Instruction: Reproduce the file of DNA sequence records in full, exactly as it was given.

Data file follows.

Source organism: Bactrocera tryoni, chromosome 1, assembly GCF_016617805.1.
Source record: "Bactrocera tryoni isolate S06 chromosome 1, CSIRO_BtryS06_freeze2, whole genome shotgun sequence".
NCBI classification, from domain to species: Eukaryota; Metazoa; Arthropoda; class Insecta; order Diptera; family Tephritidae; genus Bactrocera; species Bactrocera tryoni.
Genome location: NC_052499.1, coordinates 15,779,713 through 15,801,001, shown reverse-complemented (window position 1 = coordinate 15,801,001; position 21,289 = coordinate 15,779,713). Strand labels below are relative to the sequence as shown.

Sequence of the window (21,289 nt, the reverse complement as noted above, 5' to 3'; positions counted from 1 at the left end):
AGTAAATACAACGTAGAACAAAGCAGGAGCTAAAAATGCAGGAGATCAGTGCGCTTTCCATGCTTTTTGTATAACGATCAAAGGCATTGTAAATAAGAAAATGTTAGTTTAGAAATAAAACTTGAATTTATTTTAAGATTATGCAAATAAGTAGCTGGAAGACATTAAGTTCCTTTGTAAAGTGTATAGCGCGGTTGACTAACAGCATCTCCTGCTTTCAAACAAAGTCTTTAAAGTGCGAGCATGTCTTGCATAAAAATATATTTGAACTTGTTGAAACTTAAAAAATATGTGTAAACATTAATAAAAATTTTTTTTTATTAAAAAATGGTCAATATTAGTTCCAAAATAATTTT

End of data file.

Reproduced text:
Source organism: Bactrocera tryoni, chromosome 1, assembly GCF_016617805.1.
Source record: "Bactrocera tryoni isolate S06 chromosome 1, CSIRO_BtryS06_freeze2, whole genome shotgun sequence".
NCBI classification, from domain to species: Eukaryota; Metazoa; Arthropoda; class Insecta; order Diptera; family Tephritidae; genus Bactrocera; species Bactrocera tryoni.
Genome location: NC_052499.1, coordinates 15,779,713 through 15,801,001, shown reverse-complemented (window position 1 = coordinate 15,801,001; position 21,289 = coordinate 15,779,713). Strand labels below are relative to the sequence as shown.

Sequence of the window (21,289 nt, the reverse complement as noted above, 5' to 3'; positions counted from 1 at the left end):
AGTAAATACAACGTAGAACAAAGCAGGAGCTAAAAATGCAGGAGATCAGTGCGCTTTCCATGCTTTTTGTATAACGATCAAAGGCATTGTAAATAAGAAAATGTTAGTTTAGAAATAAAACTTGAATTTATTTTAAGATTATGCAAATAAGTAGCTGGAAGACATTAAGTTCCTTTGTAAAGTGTATAGCGCGGTTGACTAACAGCATCTCCTGCTTTCAAACAAAGTCTTTAAAGTGCGAGCATGTCTTGCATAAAAATATATTTGAACTTGTTGAAACTTAAAAAATATGTGTAAACATTAATAAAAATTTTTTTTTATTAAAAAATGGTCAATATTAGTTCCAAAATAATTTT